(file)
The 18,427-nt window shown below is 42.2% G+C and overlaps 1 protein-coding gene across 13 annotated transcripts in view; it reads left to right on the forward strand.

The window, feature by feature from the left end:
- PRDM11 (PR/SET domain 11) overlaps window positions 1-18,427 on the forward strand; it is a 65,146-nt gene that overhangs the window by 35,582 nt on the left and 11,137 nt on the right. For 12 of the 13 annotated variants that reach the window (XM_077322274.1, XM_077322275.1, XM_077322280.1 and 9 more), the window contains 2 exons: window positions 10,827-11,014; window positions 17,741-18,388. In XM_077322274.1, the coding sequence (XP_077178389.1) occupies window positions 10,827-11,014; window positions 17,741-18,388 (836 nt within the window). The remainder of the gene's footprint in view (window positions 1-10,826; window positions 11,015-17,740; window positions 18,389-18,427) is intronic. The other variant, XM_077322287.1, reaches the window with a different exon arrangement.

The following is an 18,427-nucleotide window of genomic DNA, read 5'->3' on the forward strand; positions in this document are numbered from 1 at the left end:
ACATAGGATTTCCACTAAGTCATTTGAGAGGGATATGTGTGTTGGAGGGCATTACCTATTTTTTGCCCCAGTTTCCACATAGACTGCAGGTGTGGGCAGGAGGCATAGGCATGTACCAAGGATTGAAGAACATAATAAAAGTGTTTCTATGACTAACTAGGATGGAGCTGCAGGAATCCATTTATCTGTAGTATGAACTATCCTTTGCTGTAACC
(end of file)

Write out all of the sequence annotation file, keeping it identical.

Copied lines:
The 18,427-nt window shown below is 42.2% G+C and overlaps 1 protein-coding gene across 13 annotated transcripts in view; it reads left to right on the forward strand.

The window, feature by feature from the left end:
- PRDM11 (PR/SET domain 11) overlaps window positions 1-18,427 on the forward strand; it is a 65,146-nt gene that overhangs the window by 35,582 nt on the left and 11,137 nt on the right. For 12 of the 13 annotated variants that reach the window (XM_077322274.1, XM_077322275.1, XM_077322280.1 and 9 more), the window contains 2 exons: window positions 10,827-11,014; window positions 17,741-18,388. In XM_077322274.1, the coding sequence (XP_077178389.1) occupies window positions 10,827-11,014; window positions 17,741-18,388 (836 nt within the window). The remainder of the gene's footprint in view (window positions 1-10,826; window positions 11,015-17,740; window positions 18,389-18,427) is intronic. The other variant, XM_077322287.1, reaches the window with a different exon arrangement.

The following is an 18,427-nucleotide window of genomic DNA, read 5'->3' on the forward strand; positions in this document are numbered from 1 at the left end:
ACATAGGATTTCCACTAAGTCATTTGAGAGGGATATGTGTGTTGGAGGGCATTACCTATTTTTTGCCCCAGTTTCCACATAGACTGCAGGTGTGGGCAGGAGGCATAGGCATGTACCAAGGATTGAAGAACATAATAAAAGTGTTTCTATGACTAACTAGGATGGAGCTGCAGGAATCCATTTATCTGTAGTATGAACTATCCTTTGCTGTAACC